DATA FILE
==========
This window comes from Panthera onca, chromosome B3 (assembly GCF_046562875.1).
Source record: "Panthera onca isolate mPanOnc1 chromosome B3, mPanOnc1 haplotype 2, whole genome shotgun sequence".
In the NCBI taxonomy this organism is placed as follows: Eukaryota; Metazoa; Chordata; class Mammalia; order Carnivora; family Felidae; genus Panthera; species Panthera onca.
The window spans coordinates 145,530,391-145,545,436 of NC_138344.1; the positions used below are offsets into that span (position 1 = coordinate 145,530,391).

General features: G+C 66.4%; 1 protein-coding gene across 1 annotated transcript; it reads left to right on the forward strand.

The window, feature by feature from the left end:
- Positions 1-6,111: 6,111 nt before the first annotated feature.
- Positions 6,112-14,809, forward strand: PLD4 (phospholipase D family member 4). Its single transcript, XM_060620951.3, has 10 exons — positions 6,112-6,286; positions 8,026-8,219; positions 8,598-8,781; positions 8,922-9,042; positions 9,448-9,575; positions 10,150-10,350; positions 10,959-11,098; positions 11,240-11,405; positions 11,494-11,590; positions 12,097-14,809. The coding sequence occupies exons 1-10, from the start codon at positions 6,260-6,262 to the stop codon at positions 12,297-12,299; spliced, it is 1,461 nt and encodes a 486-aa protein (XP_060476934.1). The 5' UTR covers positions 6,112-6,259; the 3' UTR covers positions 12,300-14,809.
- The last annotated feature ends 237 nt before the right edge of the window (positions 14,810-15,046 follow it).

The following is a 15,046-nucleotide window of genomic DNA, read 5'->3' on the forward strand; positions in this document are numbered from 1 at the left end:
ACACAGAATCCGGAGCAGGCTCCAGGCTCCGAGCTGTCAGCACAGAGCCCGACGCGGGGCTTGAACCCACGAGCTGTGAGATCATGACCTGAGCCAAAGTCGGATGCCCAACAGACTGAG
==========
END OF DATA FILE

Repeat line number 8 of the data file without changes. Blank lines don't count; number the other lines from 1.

- Positions 6,112-14,809, forward strand: PLD4 (phospholipase D family member 4). Its single transcript, XM_060620951.3, has 10 exons — positions 6,112-6,286; positions 8,026-8,219; positions 8,598-8,781; positions 8,922-9,042; positions 9,448-9,575; positions 10,150-10,350; positions 10,959-11,098; positions 11,240-11,405; positions 11,494-11,590; positions 12,097-14,809. The coding sequence occupies exons 1-10, from the start codon at positions 6,260-6,262 to the stop codon at positions 12,297-12,299; spliced, it is 1,461 nt and encodes a 486-aa protein (XP_060476934.1). The 5' UTR covers positions 6,112-6,259; the 3' UTR covers positions 12,300-14,809.